Glasgow Corporation Tramway System was one of the largest urban tramway systems in Europe until it was phased out in 1962. Over 1000 municipally owned trams served the city of Glasgow, Scotland with over 100 route miles by 1922.
Glasgow’s tram lines had a highly unusual track gauge of 4 feet 73⁄4 inches (1,416 mm). This was to permit 4 ft 8 1⁄2 in (1,435 mm) standard gauge railway wagons to be operated over parts of the tram system (particularly in the Govan area) using their wheel flanges running in the slots of the tram tracks. This allowed the railway wagons to be drawn along tramway streets to access some shipyards. The shipyards provided their own small electric locomotives, running on the tramway power, to pull these wagons, principally loaded with steel for shipbuilding, from local railway freight yards.
The tram system was gradually phased out between 1956 and 1962 (in favour of diesel-powered buses), with the final trams operating on 4 September 1962. As a boy I can remember the final journey, through the city centre, of some of the trams before they were retired from service.
Apart from the Blackpool tramway, Glasgow became the last city or town in the UK to operate trams until the opening of the Manchester Metrolink in 1992.
The Glasgow Museum of Transport was established in 1964 and initially located at a former tram depot in Pollokshields. From 1987 the museum was relocated to the city’s Kelvin Hall opposite the Kelvingrove Art Gallery and Museum in the West End of Glasgow. The Kelvin Hall was built in 1927, originally as an exhibition centre, but was converted in 1987 to house the Museum of Transport and the Kelvin Hall International Sports Arena. The current Kelvin Hall site itself closed in April 2010, with the Museum moving to its third home at the new Riverside Museum in 2011.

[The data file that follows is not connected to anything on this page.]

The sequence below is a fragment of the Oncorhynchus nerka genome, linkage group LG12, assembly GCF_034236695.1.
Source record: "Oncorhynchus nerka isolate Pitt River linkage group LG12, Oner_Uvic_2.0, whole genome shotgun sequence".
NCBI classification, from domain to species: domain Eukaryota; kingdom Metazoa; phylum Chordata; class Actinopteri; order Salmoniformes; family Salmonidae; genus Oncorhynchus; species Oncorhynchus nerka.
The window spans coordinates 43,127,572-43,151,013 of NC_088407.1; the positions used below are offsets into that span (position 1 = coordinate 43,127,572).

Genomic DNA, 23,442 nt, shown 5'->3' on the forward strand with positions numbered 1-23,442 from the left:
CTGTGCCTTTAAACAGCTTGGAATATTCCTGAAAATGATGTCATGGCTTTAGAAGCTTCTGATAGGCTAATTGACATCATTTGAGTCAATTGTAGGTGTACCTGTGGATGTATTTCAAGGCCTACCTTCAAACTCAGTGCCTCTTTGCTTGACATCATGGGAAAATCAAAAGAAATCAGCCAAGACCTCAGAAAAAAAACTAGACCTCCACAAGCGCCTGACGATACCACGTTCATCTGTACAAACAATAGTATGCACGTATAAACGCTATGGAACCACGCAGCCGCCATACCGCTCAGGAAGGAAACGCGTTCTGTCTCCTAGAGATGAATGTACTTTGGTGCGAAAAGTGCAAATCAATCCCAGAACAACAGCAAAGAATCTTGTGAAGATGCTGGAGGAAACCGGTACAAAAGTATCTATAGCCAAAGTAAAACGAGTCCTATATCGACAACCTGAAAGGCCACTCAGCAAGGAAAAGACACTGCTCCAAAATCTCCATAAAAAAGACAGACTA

The Riverside Museum building was designed by Zaha Hadid Architects and engineers Buro Happold. The internal exhibitions and displays were designed by Event Communications. Replacing facilities at the city’s Kelvin Hall, the new purpose-built museum is the first to be opened in the city since the St Mungo Museum of Religious Life and Art in 1993 and is expected to attract up to 1 million visitors a year. Although containing approximately the same floorspace as the previous museum facility at 7,500 sq m, it creates a more environmentally stable home for Glasgow’s significant Transport Technology collections. The building also houses a workshop and office space for the Clyde Maritime Trust.
The location of the museum is on the site of the former A. & J. Inglis Shipyard within Glasgow Harbour, on the north bank of the River Clyde and adjacent to its confluence point with the River Kelvin. This site enables the Clyde Maritime Trust’s SV Glenlee and other visiting craft to berth alongside the museum.
On a personal note. I visited the museum last December, not long after it had opened. It has a fantastic collection of transport items and is well worth the visit if you happen to be in the City of Glasgow and have an afternoon free. Best of all it free, that’s right, free. It won’t cost you anything to get in, that can’t be bad. If you’ve got the time combine the trip to the transport museum with a trip to the Kelvingrove Art Gallery and Museum. It’s free to get in there as well and is about 15-20 minutes walk away from the new Riverside Museum.